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From Sumer to Jerusalem: The Forbidden Hypothesis Hardcover – 1993

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Product Details

  • Hardcover: 128 pages
  • Publisher: Intellect Ltd; 1 ed edition (1993)
  • Language: English
  • ISBN-10: 1871516420
  • ISBN-13: 978-1871516425
  • Product Dimensions: 0.5 x 7.2 x 9.2 inches
  • Shipping Weight: 1 pounds
  • Average Customer Review: 4.7 out of 5 stars  See all reviews (3 customer reviews)
  • Amazon Best Sellers Rank: #2,207,457 in Books (See Top 100 in Books)

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Format: Hardcover Verified Purchase
Interesting book! The hypothesis is plausible but ... Well, after all Ur was a Sumerian city, and chances are that Abraham and his folks had at least some Sumerian blood. It is also apparent that the ancient Jews had a strong sense of cultural superiority. This also points to the Sumerians, who felt superior even to the Akkadians. And there must have been some reason why Abraham left Ur. The conquest and destruction of the city is a good one. This much is clear. But even if Abraham and his party were Akkadians they would have absorbed a great deal of the Sumerian culture and religion. Therefore it is relatively safe to say that the early Hebrews were culturally Sumerian and left upon the destruction of the city. Let us call this the weaker hypothesis.

But the author makes a stronger claim, that is that the Hebrews were of pure Sumerian blood and, perhaps more importantly, identified as Sumerians in contrast to the Semites. They were doubly traumatized first by gradual loss of their language and then by the loss of their city. The inventors of writing lost their own language! The creators of civilization were slaughtered, their achievements destroyed, their city and monuments laid in ruins! However the devastation caused by the fall of Ur would have been just as traumatic for the Akkadians. And even the Akkadians were culturally superior to most of the nations in the vicinity. The exodus of Abraham can be explained by the weaker hypothesis. Even if Abraham and his people were Akkadians, mixed nationality or assimilated Sumerians we would expect the same historical outcome as if they were pure Sumerians..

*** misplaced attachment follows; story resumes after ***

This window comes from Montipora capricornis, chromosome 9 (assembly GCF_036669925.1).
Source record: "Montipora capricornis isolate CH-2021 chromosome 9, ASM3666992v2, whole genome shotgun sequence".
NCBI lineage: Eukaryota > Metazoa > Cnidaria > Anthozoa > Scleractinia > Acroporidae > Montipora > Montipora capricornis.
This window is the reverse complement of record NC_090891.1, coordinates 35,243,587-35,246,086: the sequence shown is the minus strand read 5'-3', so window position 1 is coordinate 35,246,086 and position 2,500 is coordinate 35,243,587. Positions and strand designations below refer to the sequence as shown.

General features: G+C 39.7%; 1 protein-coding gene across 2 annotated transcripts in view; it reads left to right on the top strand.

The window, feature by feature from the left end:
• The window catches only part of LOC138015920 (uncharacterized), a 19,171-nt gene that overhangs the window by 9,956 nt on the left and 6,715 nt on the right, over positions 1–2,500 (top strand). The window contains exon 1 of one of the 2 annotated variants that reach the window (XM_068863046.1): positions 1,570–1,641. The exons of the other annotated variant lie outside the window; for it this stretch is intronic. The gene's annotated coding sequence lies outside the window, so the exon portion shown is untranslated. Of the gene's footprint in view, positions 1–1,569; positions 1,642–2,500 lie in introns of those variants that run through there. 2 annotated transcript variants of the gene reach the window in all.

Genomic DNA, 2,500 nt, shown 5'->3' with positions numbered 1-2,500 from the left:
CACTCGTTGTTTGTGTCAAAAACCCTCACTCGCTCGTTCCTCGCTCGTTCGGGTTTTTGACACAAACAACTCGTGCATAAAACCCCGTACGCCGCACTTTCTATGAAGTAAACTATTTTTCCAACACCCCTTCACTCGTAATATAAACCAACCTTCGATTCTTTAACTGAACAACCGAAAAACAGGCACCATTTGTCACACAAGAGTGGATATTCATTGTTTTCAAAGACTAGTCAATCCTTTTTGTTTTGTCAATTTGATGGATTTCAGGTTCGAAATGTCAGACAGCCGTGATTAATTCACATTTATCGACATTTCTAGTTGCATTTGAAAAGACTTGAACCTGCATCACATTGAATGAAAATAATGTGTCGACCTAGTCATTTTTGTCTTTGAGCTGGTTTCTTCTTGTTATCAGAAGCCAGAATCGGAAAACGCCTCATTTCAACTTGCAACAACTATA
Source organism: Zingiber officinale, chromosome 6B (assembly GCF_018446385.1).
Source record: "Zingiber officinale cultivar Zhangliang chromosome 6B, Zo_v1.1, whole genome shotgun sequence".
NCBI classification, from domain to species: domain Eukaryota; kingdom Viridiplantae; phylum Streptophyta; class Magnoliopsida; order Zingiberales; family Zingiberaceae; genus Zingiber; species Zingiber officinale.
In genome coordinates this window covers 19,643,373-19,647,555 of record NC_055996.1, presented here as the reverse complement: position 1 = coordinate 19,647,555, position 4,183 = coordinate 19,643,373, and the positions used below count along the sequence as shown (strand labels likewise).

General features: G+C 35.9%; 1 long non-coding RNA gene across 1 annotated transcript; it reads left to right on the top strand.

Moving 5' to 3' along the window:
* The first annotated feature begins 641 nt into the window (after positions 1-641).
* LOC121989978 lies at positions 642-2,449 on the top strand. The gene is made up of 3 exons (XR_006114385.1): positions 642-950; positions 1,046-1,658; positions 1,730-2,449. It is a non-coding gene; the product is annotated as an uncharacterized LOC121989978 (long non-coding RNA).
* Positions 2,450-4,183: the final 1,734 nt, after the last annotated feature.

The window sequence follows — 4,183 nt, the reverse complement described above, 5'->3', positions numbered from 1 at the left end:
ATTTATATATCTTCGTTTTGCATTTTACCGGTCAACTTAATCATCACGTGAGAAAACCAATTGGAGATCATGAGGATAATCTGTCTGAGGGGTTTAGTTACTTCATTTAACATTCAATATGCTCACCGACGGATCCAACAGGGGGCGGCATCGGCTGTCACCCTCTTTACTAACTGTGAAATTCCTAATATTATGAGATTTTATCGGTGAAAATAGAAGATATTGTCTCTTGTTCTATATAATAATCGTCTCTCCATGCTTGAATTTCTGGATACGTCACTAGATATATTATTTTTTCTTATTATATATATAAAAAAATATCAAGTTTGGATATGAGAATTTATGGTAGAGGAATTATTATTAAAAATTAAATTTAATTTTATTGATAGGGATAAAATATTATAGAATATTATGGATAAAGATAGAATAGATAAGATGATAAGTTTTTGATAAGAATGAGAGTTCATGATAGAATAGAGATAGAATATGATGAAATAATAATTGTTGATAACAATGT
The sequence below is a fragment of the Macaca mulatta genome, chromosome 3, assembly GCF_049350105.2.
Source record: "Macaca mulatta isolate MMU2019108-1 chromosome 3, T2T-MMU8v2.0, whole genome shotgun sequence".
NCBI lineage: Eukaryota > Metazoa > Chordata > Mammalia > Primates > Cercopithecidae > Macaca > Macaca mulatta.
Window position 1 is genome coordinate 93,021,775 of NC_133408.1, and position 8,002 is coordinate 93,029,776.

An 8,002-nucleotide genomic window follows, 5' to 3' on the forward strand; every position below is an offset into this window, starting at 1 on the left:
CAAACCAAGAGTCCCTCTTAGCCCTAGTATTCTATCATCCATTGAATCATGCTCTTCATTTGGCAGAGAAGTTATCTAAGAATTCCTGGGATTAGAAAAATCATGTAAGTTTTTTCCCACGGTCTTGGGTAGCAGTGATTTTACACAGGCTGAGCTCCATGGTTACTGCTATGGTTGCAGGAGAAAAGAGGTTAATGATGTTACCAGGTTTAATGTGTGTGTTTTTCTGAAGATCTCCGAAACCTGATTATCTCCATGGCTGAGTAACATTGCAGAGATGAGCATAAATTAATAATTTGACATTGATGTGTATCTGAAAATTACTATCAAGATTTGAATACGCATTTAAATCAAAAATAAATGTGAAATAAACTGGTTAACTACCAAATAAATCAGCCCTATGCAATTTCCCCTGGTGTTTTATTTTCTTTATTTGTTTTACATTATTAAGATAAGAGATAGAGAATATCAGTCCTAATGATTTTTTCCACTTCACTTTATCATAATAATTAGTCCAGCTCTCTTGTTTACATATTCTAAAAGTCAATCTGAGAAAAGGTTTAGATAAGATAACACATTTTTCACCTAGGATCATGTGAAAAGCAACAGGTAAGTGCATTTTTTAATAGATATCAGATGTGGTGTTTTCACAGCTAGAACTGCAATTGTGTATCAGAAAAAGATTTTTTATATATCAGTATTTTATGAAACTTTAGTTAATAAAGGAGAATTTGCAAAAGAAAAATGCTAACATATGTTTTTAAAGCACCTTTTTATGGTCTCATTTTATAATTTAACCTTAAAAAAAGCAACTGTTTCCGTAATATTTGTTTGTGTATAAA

The Semitic king Sargon conquered the Sumerian cities around 2300 BC and established Akkadian as the official language of the realm. Sumerian slowly disappeared.
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2 of 4 people found the following review helpful By Leslie H. Schwartz on April 19, 2010
Format: Hardcover Verified Purchase
This is an extremely interesting book on a number of grounds.

First, it helps us understand the origins of the people who founded the Sumerian civilization, people who came from the east, likely after a great cataclysm, most likely the outcome of the destruction of far earlier civilizations in the aftermath of the extended end of the last ice age, civilizations now mostly underwater.

Secondly it helps us to unwind and separate the people who were Semitic and those who were not Semitic in culture and origins who lead substantially to the great civilizations in the region, Assyria, Babylonia, even ultimately Israel - Judea which by-in-large were comprised of people who were, or became Semitic.

Thirdly, it helps us understand the origins and context of Abram and his multi-generational mission.

The old Testament says Abraham came from the Sumerian city of Ur. This book helps everyone to understand what that may mean ultimately for the origins and history of the Jewish people, the context from which the Hebrew people and religion originated.

However, I would also suggest reading everything Sitchin wrote about the Sumerian civilizations as well, otherwise, you will still have an incomplete picture of the history, and the conflicts it has led to, in today's world.

A surprising article was printed today, 7/12/2010 saying that DNA testing of the King Tut mummy indicates his close genetic ties to Western Europe, this is very surprising, and there is a lot we do not know about the ancient world. This book helps to provide some background even when it runs contrary to the conventional academic views.
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7 of 12 people found the following review helpful By Richard Locke Peterson on August 1, 2005
Format: Hardcover
but less elaborate hypothesis in his History Begins at Sumer. Kramer thought Jews could be identified as "habiru"(he's not the only one who thinks habiru is awfully close to hebrew.) Kramer also suggested that the habiru are Sumerians, [or forerunners of the Sumerians], driven west by Akkadian [or Sumerian] conquest. Using like reasoning, Sassoon argues Jews would not then in origin be Semitic. [I may have details misremembered, it's been a few years.]
Sassoon credits Sumerians[Jews?] with superior ability and purpose, which shall be for everyone's benefit. [This may well be true in my opinion.] [I'm not Jewish, I'm not tooting the horn of my ethnic group.]
Beautiful pictures are in this book.
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